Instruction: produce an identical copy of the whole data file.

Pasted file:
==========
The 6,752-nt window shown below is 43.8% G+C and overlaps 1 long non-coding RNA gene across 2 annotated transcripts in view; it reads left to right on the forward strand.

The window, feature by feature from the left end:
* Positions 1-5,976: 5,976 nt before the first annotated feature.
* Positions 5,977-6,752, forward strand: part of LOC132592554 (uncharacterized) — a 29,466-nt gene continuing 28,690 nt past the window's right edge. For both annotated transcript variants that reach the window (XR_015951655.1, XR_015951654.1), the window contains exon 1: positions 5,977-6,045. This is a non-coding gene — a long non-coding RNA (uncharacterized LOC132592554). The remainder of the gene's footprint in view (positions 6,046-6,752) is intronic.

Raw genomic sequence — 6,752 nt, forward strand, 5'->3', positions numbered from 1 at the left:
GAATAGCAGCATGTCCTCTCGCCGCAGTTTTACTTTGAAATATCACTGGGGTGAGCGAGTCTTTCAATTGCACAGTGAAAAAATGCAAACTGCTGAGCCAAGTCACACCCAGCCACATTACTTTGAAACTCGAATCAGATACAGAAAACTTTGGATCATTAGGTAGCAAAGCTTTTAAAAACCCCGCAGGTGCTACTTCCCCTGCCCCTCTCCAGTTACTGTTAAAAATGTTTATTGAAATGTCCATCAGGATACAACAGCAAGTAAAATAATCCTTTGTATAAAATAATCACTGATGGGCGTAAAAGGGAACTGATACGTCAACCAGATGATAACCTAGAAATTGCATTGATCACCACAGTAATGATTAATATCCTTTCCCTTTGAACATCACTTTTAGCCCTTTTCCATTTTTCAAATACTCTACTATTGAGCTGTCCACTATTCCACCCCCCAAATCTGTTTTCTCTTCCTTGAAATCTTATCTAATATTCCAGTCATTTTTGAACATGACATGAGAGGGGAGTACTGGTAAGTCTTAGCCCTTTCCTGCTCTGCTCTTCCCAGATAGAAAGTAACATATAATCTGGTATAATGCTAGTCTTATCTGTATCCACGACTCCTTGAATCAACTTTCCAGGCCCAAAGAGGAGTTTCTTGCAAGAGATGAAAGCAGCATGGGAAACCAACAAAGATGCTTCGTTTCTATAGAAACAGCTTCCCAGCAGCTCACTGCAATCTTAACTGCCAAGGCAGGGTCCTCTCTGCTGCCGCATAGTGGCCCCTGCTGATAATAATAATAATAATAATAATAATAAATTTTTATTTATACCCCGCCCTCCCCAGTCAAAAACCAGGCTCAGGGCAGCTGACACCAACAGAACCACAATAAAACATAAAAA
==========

The 6,752-nt window shown below is 43.8% G+C and overlaps 1 long non-coding RNA gene across 2 annotated transcripts in view; it reads left to right on the forward strand.

The window, feature by feature from the left end:
* Positions 1-5,976: 5,976 nt before the first annotated feature.
* Positions 5,977-6,752, forward strand: part of LOC132592554 (uncharacterized) — a 29,466-nt gene continuing 28,690 nt past the window's right edge. For both annotated transcript variants that reach the window (XR_015951655.1, XR_015951654.1), the window contains exon 1: positions 5,977-6,045. This is a non-coding gene — a long non-coding RNA (uncharacterized LOC132592554). The remainder of the gene's footprint in view (positions 6,046-6,752) is intronic.

Raw genomic sequence — 6,752 nt, forward strand, 5'->3', positions numbered from 1 at the left:
GAATAGCAGCATGTCCTCTCGCCGCAGTTTTACTTTGAAATATCACTGGGGTGAGCGAGTCTTTCAATTGCACAGTGAAAAAATGCAAACTGCTGAGCCAAGTCACACCCAGCCACATTACTTTGAAACTCGAATCAGATACAGAAAACTTTGGATCATTAGGTAGCAAAGCTTTTAAAAACCCCGCAGGTGCTACTTCCCCTGCCCCTCTCCAGTTACTGTTAAAAATGTTTATTGAAATGTCCATCAGGATACAACAGCAAGTAAAATAATCCTTTGTATAAAATAATCACTGATGGGCGTAAAAGGGAACTGATACGTCAACCAGATGATAACCTAGAAATTGCATTGATCACCACAGTAATGATTAATATCCTTTCCCTTTGAACATCACTTTTAGCCCTTTTCCATTTTTCAAATACTCTACTATTGAGCTGTCCACTATTCCACCCCCCAAATCTGTTTTCTCTTCCTTGAAATCTTATCTAATATTCCAGTCATTTTTGAACATGACATGAGAGGGGAGTACTGGTAAGTCTTAGCCCTTTCCTGCTCTGCTCTTCCCAGATAGAAAGTAACATATAATCTGGTATAATGCTAGTCTTATCTGTATCCACGACTCCTTGAATCAACTTTCCAGGCCCAAAGAGGAGTTTCTTGCAAGAGATGAAAGCAGCATGGGAAACCAACAAAGATGCTTCGTTTCTATAGAAACAGCTTCCCAGCAGCTCACTGCAATCTTAACTGCCAAGGCAGGGTCCTCTCTGCTGCCGCATAGTGGCCCCTGCTGATAATAATAATAATAATAATAATAATAAATTTTTATTTATACCCCGCCCTCCCCAGTCAAAAACCAGGCTCAGGGCAGCTGACACCAACAGAACCACAATAAAACATAAAAA